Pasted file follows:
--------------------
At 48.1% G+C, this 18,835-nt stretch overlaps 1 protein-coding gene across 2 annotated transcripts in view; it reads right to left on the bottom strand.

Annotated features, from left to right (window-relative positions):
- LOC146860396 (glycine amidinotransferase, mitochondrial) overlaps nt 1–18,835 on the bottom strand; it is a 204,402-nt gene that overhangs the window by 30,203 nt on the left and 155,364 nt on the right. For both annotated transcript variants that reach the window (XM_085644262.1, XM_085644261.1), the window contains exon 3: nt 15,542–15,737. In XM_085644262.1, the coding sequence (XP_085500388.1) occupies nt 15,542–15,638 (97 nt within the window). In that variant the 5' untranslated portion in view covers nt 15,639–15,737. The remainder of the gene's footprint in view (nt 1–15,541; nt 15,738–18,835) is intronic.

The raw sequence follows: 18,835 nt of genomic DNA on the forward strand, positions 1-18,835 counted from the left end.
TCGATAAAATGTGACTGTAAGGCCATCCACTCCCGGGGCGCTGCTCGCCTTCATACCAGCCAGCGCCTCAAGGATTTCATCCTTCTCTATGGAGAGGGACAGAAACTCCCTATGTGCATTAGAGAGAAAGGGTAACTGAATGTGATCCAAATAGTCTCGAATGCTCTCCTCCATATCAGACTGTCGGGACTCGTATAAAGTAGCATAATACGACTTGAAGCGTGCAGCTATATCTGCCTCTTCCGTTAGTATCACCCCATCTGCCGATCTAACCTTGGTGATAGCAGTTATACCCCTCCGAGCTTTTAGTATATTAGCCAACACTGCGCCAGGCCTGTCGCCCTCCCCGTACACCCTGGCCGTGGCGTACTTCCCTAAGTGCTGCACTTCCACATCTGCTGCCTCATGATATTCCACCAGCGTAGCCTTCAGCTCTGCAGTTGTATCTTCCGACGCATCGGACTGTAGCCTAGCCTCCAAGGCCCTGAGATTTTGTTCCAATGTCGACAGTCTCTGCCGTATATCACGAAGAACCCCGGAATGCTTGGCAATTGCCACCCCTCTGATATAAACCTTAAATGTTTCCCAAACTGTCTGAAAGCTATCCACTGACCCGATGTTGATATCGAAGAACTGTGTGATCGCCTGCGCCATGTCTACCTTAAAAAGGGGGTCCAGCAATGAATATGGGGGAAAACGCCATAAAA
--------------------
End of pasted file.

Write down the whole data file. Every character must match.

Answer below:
At 48.1% G+C, this 18,835-nt stretch overlaps 1 protein-coding gene across 2 annotated transcripts in view; it reads right to left on the bottom strand.

Annotated features, from left to right (window-relative positions):
- LOC146860396 (glycine amidinotransferase, mitochondrial) overlaps nt 1–18,835 on the bottom strand; it is a 204,402-nt gene that overhangs the window by 30,203 nt on the left and 155,364 nt on the right. For both annotated transcript variants that reach the window (XM_085644262.1, XM_085644261.1), the window contains exon 3: nt 15,542–15,737. In XM_085644262.1, the coding sequence (XP_085500388.1) occupies nt 15,542–15,638 (97 nt within the window). In that variant the 5' untranslated portion in view covers nt 15,639–15,737. The remainder of the gene's footprint in view (nt 1–15,541; nt 15,738–18,835) is intronic.

The raw sequence follows: 18,835 nt of genomic DNA on the forward strand, positions 1-18,835 counted from the left end.
TCGATAAAATGTGACTGTAAGGCCATCCACTCCCGGGGCGCTGCTCGCCTTCATACCAGCCAGCGCCTCAAGGATTTCATCCTTCTCTATGGAGAGGGACAGAAACTCCCTATGTGCATTAGAGAGAAAGGGTAACTGAATGTGATCCAAATAGTCTCGAATGCTCTCCTCCATATCAGACTGTCGGGACTCGTATAAAGTAGCATAATACGACTTGAAGCGTGCAGCTATATCTGCCTCTTCCGTTAGTATCACCCCATCTGCCGATCTAACCTTGGTGATAGCAGTTATACCCCTCCGAGCTTTTAGTATATTAGCCAACACTGCGCCAGGCCTGTCGCCCTCCCCGTACACCCTGGCCGTGGCGTACTTCCCTAAGTGCTGCACTTCCACATCTGCTGCCTCATGATATTCCACCAGCGTAGCCTTCAGCTCTGCAGTTGTATCTTCCGACGCATCGGACTGTAGCCTAGCCTCCAAGGCCCTGAGATTTTGTTCCAATGTCGACAGTCTCTGCCGTATATCACGAAGAACCCCGGAATGCTTGGCAATTGCCACCCCTCTGATATAAACCTTAAATGTTTCCCAAACTGTCTGAAAGCTATCCACTGACCCGATGTTGATATCGAAGAACTGTGTGATCGCCTGCGCCATGTCTACCTTAAAAAGGGGGTCCAGCAATGAATATGGGGGAAAACGCCATAAAA